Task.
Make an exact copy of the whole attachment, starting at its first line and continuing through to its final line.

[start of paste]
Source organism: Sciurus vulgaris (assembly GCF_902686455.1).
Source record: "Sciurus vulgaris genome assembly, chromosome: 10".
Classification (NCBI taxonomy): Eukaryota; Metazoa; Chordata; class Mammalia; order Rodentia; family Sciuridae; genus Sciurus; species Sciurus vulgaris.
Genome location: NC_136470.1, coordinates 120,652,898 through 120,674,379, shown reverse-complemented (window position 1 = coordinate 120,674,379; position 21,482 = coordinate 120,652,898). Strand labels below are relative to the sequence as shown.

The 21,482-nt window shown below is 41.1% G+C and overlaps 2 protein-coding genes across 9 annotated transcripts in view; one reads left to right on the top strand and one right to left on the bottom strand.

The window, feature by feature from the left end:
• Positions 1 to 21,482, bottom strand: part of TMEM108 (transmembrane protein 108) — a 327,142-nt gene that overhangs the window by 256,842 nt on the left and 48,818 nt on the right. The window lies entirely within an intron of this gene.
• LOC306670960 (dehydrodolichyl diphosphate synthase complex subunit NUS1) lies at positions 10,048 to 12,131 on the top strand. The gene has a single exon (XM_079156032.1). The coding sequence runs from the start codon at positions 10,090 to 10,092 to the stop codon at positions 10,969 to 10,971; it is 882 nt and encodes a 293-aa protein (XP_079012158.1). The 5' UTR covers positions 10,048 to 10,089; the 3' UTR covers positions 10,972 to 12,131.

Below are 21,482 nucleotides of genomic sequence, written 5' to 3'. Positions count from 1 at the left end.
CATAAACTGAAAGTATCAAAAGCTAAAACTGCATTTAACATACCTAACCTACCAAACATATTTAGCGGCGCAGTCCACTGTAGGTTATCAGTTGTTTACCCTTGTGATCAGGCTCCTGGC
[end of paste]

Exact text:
Source organism: Sciurus vulgaris (assembly GCF_902686455.1).
Source record: "Sciurus vulgaris genome assembly, chromosome: 10".
Classification (NCBI taxonomy): Eukaryota; Metazoa; Chordata; class Mammalia; order Rodentia; family Sciuridae; genus Sciurus; species Sciurus vulgaris.
Genome location: NC_136470.1, coordinates 120,652,898 through 120,674,379, shown reverse-complemented (window position 1 = coordinate 120,674,379; position 21,482 = coordinate 120,652,898). Strand labels below are relative to the sequence as shown.

The 21,482-nt window shown below is 41.1% G+C and overlaps 2 protein-coding genes across 9 annotated transcripts in view; one reads left to right on the top strand and one right to left on the bottom strand.

The window, feature by feature from the left end:
• Positions 1 to 21,482, bottom strand: part of TMEM108 (transmembrane protein 108) — a 327,142-nt gene that overhangs the window by 256,842 nt on the left and 48,818 nt on the right. The window lies entirely within an intron of this gene.
• LOC306670960 (dehydrodolichyl diphosphate synthase complex subunit NUS1) lies at positions 10,048 to 12,131 on the top strand. The gene has a single exon (XM_079156032.1). The coding sequence runs from the start codon at positions 10,090 to 10,092 to the stop codon at positions 10,969 to 10,971; it is 882 nt and encodes a 293-aa protein (XP_079012158.1). The 5' UTR covers positions 10,048 to 10,089; the 3' UTR covers positions 10,972 to 12,131.

Below are 21,482 nucleotides of genomic sequence, written 5' to 3'. Positions count from 1 at the left end.
CATAAACTGAAAGTATCAAAAGCTAAAACTGCATTTAACATACCTAACCTACCAAACATATTTAGCGGCGCAGTCCACTGTAGGTTATCAGTTGTTTACCCTTGTGATCAGGCTCCTGGC